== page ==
To develop a rapid preclinical in vivo model to study gene transfer into human hematopoietic progenitor cells, MO-7e cells (CD-34+, c-kit+) were infected with multidrug resistance (MDR1)-containing retroviruses and then transplanted into nonobese diabetic severe combined immunodeficient mice (NOD SCID). MO-7e cells infected with a retrovirus encoding the human MDR1 cDNA showed integration, transcription, and expression of the transfered MDR1 gene. This resulted in a 20-fold increase in the resistance of MO-7e cells to paclitaxel in vitro. The expression of the MDR1 gene product was stable over a 6-month period in vitro without selection in colchicine. MO-7e and MDR1- infected MO-7e cells were transplanted into NOD SCID mice to determine whether MDR1 could confer drug resistance in vivo. A sensitive polymerase chain reaction method specific for human sequences was developed to quantitate the level of human cell engraftment in NOD SCID bone marrow (BM) cells. The percentage of human DNA in BM cells from MO-7e-transplanted mice was 10.9% and decreased to 0.7% in mice treated with paclitaxel. The percentage of human DNA in infected-MO-7e transplanted mice was 7.6% and that level was unchanged in mice treated with paclitaxel. These results show that expression of the MDR1 gene in human hemetopoietic progenitor cells can confer functional drug resistance in an in vivo model.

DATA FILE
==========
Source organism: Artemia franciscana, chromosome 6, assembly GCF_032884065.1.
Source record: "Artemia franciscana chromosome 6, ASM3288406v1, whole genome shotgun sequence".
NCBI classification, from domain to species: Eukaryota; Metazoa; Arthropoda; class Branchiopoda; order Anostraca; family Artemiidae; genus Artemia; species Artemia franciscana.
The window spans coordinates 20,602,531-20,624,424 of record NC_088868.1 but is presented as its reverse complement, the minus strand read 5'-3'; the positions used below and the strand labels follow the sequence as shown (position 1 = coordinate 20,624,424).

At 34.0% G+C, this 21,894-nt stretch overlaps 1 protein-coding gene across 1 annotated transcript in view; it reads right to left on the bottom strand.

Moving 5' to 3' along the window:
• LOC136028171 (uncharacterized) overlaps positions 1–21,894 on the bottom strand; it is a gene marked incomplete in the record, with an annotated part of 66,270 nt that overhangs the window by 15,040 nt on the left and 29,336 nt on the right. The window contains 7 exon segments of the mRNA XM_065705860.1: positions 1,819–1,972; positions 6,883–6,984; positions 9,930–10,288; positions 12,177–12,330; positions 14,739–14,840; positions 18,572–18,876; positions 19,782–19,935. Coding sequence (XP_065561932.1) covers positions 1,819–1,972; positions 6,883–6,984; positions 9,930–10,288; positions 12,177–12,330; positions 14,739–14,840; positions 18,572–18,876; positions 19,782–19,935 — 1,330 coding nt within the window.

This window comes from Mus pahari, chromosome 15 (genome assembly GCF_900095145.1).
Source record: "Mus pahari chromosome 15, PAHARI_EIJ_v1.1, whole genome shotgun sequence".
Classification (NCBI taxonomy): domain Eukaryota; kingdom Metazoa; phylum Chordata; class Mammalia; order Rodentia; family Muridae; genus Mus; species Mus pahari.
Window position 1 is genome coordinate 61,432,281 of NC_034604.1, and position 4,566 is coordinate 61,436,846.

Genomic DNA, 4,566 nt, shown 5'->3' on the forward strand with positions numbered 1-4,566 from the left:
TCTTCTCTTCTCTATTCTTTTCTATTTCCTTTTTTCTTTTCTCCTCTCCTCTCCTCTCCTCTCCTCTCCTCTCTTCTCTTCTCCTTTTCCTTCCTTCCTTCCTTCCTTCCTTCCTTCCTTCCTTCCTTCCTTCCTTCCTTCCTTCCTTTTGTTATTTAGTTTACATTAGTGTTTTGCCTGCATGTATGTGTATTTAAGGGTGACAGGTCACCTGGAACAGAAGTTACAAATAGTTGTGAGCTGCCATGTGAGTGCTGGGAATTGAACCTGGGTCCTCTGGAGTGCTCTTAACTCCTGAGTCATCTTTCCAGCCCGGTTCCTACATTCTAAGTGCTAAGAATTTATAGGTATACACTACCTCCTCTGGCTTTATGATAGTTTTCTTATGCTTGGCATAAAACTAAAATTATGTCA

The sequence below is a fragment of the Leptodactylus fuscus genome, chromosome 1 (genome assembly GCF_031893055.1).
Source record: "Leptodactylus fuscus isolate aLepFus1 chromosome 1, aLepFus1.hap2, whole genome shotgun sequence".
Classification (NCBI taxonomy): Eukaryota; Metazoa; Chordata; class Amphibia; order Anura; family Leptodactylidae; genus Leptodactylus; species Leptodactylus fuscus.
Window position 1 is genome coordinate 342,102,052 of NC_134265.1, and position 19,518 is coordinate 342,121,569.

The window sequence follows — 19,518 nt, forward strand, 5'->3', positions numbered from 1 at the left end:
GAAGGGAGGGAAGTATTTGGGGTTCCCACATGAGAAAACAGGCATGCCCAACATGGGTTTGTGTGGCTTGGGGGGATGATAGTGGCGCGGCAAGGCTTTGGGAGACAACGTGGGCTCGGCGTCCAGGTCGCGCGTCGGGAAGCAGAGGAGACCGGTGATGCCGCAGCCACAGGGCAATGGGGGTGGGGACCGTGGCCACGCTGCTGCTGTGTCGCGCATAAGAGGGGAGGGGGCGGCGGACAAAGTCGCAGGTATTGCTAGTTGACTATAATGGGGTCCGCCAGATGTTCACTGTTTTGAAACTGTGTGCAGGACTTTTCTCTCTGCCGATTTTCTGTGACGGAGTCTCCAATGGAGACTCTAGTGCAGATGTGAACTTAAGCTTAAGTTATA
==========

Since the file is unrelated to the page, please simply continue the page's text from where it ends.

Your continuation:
|Original language||English (US)|
|Number of pages||9|
|State||Published - Apr 1 1996|
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